• naturalistic driving

    A new approach among already applied traffic research methods

100-Car Naturalistic Driving Study

The 100-Car Naturalistic Driving Study tracked the behaviour of the drivers of 100 vehicles equipped with video and sensor devices for more than one year. Drivers commuting on a regular basis were recruited to the study. 78 drivers drove their own car, whereas 22 drivers used leased cars. All cars were instrumented, and data were collected over an 18-month period. The instrumentation included a vehicle network box that interacted with the vehicle network, an accelerometer box obtaining longitudinal and lateral kinematic information, headway detection system providing information on leading or following vehicles, side obstacle detection to detect lateral conflicts, incident box, video-based lane-tracking system and video to validate any sensor based findings. The video equipment consisted of 5 cameras monitoring the driver’s face and driver side of the vehicle, the forward view, the rear view, the passenger side, and a view of the driver’s hands and surrounding areas. This research effort was initiated to provide an unprecedented level of detail concerning driver performance, behaviour, environment, driving context and other factors that were associated with critical incidents, near crashes and crashes. A primary goal was to provide vital exposure and pre-crash data necessary for understanding causes of crashes, supporting the development and refinement of crash avoidance countermeasures, and estimating the potential of these countermeasures to reduce crashes and their consequences.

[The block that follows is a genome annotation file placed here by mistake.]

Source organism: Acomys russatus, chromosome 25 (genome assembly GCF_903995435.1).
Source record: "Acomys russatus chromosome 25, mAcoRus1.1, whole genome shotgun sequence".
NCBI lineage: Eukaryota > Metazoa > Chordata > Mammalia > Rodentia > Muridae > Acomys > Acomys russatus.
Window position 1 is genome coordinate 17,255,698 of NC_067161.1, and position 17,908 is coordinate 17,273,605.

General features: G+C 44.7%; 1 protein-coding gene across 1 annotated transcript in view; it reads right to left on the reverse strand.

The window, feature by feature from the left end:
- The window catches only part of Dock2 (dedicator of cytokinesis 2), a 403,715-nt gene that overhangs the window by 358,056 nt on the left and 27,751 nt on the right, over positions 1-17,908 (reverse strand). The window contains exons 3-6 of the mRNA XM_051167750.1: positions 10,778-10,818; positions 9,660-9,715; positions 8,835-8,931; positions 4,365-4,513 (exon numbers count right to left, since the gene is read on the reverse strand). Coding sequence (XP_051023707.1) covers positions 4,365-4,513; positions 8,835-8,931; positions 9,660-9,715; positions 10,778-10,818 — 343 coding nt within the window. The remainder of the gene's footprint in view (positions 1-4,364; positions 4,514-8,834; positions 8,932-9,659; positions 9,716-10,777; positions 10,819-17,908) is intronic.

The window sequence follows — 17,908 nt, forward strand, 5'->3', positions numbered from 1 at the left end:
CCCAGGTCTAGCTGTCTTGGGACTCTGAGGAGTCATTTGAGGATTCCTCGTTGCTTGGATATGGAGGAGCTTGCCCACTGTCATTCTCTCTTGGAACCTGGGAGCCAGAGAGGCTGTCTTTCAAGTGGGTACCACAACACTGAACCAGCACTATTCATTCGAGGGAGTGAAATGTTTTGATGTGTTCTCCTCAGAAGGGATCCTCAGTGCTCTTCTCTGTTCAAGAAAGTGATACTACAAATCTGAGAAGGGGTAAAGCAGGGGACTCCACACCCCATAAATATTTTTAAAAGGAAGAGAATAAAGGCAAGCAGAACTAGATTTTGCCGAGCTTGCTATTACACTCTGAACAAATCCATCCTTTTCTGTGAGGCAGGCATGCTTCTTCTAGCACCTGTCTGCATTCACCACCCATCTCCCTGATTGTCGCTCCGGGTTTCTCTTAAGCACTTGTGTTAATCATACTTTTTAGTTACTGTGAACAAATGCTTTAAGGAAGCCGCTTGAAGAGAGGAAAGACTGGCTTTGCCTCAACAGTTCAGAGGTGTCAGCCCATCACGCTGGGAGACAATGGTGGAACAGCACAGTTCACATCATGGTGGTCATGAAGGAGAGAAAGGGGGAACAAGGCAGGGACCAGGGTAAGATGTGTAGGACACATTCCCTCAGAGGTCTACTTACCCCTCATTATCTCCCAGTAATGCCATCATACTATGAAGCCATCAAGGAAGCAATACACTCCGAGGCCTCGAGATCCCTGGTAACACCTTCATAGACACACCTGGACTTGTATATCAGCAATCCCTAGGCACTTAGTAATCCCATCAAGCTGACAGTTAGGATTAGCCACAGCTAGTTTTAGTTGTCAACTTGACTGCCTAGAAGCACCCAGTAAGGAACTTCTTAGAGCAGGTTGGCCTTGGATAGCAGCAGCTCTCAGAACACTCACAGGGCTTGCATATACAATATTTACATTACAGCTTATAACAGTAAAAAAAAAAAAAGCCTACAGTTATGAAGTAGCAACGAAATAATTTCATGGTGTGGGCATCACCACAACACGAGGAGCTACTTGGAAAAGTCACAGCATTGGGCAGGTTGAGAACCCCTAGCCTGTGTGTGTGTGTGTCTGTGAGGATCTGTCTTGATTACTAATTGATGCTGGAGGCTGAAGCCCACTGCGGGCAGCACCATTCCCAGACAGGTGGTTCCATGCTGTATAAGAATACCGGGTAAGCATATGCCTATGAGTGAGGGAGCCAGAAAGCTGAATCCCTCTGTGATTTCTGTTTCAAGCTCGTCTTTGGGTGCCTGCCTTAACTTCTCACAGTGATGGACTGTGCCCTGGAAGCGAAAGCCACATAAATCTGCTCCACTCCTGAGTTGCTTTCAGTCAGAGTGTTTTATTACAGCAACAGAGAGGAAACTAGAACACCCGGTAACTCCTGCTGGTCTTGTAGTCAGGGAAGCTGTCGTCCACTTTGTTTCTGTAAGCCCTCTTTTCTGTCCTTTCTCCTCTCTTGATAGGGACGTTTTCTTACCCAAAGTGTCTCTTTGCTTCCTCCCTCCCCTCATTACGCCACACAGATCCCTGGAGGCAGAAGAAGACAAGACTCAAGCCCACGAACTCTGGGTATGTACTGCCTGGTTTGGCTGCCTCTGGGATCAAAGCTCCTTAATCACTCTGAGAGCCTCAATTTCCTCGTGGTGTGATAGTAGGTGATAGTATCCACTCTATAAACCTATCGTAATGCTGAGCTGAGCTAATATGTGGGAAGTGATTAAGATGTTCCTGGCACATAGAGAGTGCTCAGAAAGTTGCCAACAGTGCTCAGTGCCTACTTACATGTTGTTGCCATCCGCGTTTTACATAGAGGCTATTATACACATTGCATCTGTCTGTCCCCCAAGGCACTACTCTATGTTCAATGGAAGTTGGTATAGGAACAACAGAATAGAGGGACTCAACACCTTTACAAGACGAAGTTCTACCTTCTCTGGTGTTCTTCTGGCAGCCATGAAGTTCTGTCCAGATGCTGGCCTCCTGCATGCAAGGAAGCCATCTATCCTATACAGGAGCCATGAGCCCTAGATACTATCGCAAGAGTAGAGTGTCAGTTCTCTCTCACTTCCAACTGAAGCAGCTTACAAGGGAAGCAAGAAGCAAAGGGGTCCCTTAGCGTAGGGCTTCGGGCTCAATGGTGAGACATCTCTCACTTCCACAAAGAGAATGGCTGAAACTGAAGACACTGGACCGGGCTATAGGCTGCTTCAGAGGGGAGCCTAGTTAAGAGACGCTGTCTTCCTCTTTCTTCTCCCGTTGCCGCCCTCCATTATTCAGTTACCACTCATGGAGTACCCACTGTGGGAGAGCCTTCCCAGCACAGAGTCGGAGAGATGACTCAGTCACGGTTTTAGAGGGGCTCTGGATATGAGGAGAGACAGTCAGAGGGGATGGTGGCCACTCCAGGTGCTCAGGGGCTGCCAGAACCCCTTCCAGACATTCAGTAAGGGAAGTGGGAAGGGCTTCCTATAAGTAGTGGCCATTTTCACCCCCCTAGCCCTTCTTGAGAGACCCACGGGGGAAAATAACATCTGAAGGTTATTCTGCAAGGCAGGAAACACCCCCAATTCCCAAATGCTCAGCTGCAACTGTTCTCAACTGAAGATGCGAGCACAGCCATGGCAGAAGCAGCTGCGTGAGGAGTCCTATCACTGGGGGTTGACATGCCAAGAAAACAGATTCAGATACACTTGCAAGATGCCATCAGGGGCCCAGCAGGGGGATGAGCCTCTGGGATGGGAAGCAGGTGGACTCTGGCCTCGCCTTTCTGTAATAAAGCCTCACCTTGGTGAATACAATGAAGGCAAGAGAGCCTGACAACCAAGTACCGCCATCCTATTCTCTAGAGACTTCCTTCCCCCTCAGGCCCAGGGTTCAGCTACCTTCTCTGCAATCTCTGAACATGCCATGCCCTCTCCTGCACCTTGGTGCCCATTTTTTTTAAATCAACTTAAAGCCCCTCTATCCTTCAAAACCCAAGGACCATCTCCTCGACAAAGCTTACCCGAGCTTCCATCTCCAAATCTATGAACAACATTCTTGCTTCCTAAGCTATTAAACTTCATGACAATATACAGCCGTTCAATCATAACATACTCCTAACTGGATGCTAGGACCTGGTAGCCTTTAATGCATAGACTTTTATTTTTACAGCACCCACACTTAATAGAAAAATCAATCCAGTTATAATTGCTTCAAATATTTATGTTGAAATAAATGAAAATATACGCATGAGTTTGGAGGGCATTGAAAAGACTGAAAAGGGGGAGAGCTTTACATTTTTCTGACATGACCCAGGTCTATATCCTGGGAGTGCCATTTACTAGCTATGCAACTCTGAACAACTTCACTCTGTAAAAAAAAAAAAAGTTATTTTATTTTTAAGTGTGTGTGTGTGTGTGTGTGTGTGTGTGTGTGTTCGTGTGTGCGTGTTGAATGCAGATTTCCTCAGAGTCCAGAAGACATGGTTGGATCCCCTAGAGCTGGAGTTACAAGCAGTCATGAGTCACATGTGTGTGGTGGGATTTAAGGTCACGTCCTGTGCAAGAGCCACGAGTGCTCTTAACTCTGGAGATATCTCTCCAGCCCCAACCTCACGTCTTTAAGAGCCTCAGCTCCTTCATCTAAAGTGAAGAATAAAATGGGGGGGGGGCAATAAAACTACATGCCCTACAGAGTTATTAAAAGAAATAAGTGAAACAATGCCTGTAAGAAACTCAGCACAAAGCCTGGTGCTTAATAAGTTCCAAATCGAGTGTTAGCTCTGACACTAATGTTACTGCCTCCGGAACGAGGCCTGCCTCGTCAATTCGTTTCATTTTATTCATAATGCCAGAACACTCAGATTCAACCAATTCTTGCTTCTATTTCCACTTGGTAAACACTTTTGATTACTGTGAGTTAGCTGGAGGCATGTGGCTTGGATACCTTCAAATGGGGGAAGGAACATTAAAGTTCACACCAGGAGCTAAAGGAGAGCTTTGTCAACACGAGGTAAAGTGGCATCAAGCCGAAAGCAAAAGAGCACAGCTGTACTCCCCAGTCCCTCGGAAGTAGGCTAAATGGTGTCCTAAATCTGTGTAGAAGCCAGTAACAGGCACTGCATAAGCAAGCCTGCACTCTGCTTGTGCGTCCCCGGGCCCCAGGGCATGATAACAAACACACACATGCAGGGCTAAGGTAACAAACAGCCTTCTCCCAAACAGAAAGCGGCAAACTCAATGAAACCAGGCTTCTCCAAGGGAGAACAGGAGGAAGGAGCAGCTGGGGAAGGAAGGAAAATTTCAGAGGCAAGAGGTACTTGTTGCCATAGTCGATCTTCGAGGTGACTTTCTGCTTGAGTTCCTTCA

During the study time, the vehicles were driven about 3 million km, yielding 42,300 hours of data. The 241 drivers were involved in 82 crashes, 761 near-crashes, and 8,295 critical incidents. The study and its follow-on analysis were cosponsored by the National Highway Traffic Safety Administration (NHTSA), the Virginia Transportation Research Council—the research division of the Virginia Department of Transportation (DOT) and a partnership between Virginia DOT and the University of Virginia—and Virginia Tech.

More Information on the 100-Car Naturalistic Driving Study.

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Last update: November 20, 2009